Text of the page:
Cynthia Griggs Fleming reviews the biography of a woman at the center of the Little Rock school desegregation crisis: Grif Stockley, Daisy Bates: Civil Rights Crusader from Arkansas (University Press of Mississippi, 2005) She begins:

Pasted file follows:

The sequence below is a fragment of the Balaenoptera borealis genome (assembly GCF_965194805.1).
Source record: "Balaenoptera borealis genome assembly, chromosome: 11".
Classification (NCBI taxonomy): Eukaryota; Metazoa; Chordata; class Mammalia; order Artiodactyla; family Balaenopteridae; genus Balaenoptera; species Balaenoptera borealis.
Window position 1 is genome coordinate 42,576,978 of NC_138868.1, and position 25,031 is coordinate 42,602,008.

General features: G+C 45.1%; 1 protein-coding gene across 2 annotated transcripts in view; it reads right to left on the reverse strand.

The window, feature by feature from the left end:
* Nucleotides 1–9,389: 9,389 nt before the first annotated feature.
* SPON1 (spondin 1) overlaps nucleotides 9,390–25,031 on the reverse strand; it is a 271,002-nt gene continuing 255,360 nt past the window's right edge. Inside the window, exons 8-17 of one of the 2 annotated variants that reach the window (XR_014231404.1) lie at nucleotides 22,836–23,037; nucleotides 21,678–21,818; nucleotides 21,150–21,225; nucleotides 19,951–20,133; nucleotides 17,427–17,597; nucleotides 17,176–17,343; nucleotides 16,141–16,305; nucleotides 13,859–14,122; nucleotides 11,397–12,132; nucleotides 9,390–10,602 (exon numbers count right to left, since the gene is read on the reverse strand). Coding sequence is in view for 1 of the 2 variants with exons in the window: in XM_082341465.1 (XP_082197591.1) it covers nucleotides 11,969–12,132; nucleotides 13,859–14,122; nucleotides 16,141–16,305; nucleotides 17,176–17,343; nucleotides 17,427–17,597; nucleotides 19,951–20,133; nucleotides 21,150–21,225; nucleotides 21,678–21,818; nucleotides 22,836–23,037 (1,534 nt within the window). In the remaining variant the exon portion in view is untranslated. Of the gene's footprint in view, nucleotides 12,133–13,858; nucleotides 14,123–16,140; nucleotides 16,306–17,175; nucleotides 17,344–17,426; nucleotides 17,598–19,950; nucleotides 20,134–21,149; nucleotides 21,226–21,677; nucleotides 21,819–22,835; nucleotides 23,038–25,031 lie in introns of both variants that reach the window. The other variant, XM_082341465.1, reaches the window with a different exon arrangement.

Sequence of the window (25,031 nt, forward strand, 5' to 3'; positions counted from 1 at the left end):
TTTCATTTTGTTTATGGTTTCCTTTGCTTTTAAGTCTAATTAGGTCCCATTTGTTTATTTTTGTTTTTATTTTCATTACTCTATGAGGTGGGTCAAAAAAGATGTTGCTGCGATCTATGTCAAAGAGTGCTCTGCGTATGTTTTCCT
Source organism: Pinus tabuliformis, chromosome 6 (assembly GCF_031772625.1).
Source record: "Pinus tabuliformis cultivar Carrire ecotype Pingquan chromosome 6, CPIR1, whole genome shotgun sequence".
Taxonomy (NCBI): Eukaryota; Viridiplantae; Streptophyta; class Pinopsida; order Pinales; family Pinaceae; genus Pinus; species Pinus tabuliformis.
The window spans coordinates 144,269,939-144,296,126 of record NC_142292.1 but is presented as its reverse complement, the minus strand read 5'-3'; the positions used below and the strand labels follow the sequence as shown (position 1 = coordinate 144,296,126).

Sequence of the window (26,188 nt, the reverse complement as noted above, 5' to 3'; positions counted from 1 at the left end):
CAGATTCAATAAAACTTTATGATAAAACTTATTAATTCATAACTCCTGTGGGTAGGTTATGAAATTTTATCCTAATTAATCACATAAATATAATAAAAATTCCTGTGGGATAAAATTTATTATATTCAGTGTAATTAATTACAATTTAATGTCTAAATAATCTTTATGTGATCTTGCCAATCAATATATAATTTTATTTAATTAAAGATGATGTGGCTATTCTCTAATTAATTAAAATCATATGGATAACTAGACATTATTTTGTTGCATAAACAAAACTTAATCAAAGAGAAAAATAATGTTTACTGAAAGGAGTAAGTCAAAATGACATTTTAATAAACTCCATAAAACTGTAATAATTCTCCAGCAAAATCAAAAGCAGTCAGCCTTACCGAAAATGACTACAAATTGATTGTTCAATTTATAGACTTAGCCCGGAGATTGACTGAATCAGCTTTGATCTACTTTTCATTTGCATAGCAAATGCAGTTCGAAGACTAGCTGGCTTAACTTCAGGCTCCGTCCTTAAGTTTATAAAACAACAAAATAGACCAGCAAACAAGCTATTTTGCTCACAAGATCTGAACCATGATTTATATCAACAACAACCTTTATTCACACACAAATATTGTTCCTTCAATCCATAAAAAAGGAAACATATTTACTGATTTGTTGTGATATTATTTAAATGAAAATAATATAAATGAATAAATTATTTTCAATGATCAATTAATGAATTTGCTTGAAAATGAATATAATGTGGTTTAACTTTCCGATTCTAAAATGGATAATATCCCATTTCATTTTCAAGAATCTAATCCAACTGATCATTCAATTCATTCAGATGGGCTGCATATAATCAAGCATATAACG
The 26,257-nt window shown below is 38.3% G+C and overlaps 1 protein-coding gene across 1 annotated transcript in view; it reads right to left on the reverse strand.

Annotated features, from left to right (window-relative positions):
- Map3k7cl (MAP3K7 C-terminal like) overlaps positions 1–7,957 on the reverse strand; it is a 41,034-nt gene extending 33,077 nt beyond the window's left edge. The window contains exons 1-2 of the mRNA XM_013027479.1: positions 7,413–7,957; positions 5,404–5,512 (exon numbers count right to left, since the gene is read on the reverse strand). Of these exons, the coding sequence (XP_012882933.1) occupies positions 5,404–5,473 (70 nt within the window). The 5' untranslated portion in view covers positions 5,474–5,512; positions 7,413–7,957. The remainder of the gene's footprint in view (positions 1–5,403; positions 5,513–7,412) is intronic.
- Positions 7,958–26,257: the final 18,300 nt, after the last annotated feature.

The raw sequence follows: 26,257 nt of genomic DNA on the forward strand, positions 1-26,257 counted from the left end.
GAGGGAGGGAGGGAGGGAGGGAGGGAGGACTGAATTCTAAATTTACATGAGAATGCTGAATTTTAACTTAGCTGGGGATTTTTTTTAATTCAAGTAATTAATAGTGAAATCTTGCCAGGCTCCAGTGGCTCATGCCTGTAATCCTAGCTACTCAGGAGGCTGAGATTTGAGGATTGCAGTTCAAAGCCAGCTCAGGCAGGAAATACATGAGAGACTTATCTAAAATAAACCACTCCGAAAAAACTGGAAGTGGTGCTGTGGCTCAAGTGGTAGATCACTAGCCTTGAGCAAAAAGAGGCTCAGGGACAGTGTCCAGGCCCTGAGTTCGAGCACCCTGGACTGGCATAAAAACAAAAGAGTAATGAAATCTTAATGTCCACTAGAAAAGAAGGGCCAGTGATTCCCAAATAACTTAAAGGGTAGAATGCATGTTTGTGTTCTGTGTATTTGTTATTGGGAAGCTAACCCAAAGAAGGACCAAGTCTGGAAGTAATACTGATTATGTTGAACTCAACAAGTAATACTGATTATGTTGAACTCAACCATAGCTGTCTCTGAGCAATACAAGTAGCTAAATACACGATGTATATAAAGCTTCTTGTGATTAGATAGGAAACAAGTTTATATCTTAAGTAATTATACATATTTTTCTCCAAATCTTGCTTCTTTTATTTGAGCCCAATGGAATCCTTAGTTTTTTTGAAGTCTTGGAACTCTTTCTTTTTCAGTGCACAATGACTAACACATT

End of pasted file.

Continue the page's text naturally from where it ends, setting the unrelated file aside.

Grif Stockley's biography of Daisy Bates carefully places her at the center of the famous school crisis in Little Rock, Arkansas, in the late 1950s. The remarkable television footage of nine black children attempting to integrate Little Rock's Central High School in the fall of 1957 gripped a generation of Americans who watched the events unfold on the evening news night after night. Despite the publicity the crisis received, few people at that time knew of all of the maneuvering and posturing that went on behind the scenes among city, state, and federal officials, and local and national NAACP leaders. Stockley does a masterful job of explaining this situation, while carefully keeping Daisy Bates at the center of the action. At the same time, the author manages to convey the sense of urgency and fear that gripped the participants in this major school-desegregation crisis.
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